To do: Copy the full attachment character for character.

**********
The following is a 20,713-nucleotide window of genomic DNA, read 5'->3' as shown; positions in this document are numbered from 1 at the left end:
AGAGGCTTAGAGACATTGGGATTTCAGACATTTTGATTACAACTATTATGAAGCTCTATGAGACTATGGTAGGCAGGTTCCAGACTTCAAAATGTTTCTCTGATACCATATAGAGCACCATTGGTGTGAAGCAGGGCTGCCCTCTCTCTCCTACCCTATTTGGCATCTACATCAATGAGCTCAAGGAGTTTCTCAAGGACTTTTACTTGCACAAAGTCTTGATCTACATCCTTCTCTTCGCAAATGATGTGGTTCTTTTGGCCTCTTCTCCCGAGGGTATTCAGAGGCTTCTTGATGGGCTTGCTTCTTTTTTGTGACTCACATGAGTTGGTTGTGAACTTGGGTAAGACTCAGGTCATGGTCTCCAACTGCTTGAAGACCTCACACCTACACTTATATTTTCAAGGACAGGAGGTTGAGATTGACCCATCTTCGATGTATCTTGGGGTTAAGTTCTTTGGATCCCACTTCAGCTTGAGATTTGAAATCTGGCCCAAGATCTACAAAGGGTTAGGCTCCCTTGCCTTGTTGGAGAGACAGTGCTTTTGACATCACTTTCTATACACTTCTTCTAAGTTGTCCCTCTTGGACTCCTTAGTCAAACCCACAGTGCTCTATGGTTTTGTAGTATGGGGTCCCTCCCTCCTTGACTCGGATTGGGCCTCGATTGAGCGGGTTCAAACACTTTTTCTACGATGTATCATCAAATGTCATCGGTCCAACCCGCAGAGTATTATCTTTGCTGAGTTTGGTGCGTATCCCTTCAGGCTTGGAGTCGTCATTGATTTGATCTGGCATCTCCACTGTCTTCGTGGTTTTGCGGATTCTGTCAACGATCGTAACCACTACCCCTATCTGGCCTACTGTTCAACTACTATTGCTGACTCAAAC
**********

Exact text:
The following is a 20,713-nucleotide window of genomic DNA, read 5'->3' as shown; positions in this document are numbered from 1 at the left end:
AGAGGCTTAGAGACATTGGGATTTCAGACATTTTGATTACAACTATTATGAAGCTCTATGAGACTATGGTAGGCAGGTTCCAGACTTCAAAATGTTTCTCTGATACCATATAGAGCACCATTGGTGTGAAGCAGGGCTGCCCTCTCTCTCCTACCCTATTTGGCATCTACATCAATGAGCTCAAGGAGTTTCTCAAGGACTTTTACTTGCACAAAGTCTTGATCTACATCCTTCTCTTCGCAAATGATGTGGTTCTTTTGGCCTCTTCTCCCGAGGGTATTCAGAGGCTTCTTGATGGGCTTGCTTCTTTTTTGTGACTCACATGAGTTGGTTGTGAACTTGGGTAAGACTCAGGTCATGGTCTCCAACTGCTTGAAGACCTCACACCTACACTTATATTTTCAAGGACAGGAGGTTGAGATTGACCCATCTTCGATGTATCTTGGGGTTAAGTTCTTTGGATCCCACTTCAGCTTGAGATTTGAAATCTGGCCCAAGATCTACAAAGGGTTAGGCTCCCTTGCCTTGTTGGAGAGACAGTGCTTTTGACATCACTTTCTATACACTTCTTCTAAGTTGTCCCTCTTGGACTCCTTAGTCAAACCCACAGTGCTCTATGGTTTTGTAGTATGGGGTCCCTCCCTCCTTGACTCGGATTGGGCCTCGATTGAGCGGGTTCAAACACTTTTTCTACGATGTATCATCAAATGTCATCGGTCCAACCCGCAGAGTATTATCTTTGCTGAGTTTGGTGCGTATCCCTTCAGGCTTGGAGTCGTCATTGATTTGATCTGGCATCTCCACTGTCTTCGTGGTTTTGCGGATTCTGTCAACGATCGTAACCACTACCCCTATCTGGCCTACTGTTCAACTACTATTGCTGACTCAAAC